Companies that actually (actually!) mean what they say about the culture being most important always seem to be successful. But the thing that’s difficult for me to understand is why so many continue to pay lip service to culture’s importance. Naive on my part? I don’t think so. But I’m biased.
Enter Nick’s Pizza and Pub (they use checklists too!):
Sarillo has built his company’s culture by using a form of management best characterized as “trust and track.” It involves educating employees about what it takes for the company to be successful, then trusting them to act accordingly. The alternative is command and control, wherein success is the boss’s responsibility and employees do what the boss says. Think of the Navy SEALs versus the National Guard. Both approaches can work, but they produce very different cultures. If done right, moreover, trust and track can allow a company to be nimble, flexible, and productive enough to perform at the highest level through good economies and bad.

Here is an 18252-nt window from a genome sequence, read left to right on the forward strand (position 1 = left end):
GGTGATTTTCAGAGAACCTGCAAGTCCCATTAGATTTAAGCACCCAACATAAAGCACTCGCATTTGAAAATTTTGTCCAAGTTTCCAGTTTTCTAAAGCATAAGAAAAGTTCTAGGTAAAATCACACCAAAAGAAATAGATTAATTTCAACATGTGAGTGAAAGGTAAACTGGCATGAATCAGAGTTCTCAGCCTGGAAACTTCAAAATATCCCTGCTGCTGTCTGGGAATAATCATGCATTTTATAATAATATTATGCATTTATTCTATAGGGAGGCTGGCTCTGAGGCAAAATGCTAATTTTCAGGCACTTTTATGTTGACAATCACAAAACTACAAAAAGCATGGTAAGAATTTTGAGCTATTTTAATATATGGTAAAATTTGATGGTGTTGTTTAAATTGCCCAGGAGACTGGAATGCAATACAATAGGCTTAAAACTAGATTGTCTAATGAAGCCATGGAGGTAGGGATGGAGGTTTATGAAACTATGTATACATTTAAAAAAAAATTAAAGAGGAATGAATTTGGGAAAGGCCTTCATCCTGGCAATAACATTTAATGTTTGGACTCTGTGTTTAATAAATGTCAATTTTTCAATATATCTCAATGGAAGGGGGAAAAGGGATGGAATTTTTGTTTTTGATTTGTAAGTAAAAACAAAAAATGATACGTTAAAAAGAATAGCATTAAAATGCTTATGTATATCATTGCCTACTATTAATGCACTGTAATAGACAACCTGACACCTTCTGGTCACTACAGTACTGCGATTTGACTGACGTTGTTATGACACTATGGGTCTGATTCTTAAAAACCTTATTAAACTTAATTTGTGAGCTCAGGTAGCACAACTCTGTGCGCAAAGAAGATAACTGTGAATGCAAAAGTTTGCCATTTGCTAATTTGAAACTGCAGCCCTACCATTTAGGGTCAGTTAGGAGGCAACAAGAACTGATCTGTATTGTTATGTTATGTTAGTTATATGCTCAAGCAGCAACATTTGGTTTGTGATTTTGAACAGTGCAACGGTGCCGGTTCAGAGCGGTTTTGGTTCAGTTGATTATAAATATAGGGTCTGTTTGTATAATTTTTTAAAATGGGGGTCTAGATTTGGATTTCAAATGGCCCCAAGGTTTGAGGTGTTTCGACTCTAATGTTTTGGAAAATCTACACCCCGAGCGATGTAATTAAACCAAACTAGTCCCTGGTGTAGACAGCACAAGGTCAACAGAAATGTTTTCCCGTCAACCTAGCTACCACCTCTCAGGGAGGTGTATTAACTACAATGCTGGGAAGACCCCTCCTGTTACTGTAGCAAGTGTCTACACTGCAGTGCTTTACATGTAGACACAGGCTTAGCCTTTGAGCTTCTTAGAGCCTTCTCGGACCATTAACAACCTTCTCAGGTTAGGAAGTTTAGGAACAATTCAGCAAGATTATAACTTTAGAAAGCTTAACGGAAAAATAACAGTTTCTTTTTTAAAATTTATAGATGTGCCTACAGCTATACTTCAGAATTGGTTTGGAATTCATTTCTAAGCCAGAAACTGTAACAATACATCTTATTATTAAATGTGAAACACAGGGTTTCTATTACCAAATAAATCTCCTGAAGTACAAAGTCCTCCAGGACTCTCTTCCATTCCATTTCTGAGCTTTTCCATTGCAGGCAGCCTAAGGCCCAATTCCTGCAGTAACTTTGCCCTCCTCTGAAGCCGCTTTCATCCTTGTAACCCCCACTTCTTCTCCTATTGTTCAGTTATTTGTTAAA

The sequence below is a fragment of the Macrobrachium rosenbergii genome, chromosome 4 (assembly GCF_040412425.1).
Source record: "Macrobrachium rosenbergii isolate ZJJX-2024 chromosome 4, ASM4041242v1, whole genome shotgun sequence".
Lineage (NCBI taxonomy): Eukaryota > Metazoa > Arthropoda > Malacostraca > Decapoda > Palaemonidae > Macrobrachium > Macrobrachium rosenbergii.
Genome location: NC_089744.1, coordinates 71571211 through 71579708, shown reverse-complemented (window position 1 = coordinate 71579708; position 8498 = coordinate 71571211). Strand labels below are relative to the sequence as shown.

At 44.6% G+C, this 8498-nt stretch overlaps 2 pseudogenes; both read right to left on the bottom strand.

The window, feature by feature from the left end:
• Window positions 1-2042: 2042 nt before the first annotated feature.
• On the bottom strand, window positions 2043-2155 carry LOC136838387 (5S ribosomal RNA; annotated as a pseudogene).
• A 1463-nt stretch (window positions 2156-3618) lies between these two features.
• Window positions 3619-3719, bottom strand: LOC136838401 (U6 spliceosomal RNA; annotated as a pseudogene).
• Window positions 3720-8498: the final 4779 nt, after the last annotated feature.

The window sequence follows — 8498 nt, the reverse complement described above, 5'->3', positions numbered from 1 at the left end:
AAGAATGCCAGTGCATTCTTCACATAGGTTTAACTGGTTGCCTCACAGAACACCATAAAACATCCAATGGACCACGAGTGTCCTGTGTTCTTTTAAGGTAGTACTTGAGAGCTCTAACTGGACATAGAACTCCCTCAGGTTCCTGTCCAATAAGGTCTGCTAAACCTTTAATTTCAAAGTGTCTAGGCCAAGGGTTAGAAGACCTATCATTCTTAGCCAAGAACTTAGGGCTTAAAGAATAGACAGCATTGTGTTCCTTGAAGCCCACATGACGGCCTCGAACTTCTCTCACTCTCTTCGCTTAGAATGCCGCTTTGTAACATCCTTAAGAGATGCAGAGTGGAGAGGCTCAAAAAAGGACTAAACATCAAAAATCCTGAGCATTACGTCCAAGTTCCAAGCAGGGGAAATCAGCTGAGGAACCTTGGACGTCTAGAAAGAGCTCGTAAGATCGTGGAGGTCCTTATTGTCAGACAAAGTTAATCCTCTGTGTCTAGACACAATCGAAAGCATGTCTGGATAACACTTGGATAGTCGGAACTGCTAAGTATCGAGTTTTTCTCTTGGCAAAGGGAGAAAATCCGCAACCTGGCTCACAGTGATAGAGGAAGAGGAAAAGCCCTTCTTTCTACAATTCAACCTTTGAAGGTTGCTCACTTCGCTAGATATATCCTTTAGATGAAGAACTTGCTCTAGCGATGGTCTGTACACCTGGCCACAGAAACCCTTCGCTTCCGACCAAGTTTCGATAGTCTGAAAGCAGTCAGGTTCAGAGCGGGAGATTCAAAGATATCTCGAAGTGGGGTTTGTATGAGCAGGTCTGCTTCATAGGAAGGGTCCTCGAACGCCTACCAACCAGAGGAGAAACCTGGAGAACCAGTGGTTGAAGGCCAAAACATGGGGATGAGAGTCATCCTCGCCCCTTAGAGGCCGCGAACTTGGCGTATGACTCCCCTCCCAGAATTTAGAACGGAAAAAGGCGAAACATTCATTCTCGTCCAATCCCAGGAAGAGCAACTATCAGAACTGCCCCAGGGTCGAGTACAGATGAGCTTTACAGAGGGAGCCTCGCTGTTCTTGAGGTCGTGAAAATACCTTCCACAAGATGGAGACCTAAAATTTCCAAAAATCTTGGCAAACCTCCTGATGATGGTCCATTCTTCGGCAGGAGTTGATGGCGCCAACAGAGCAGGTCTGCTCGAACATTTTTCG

Trust. Wild concept.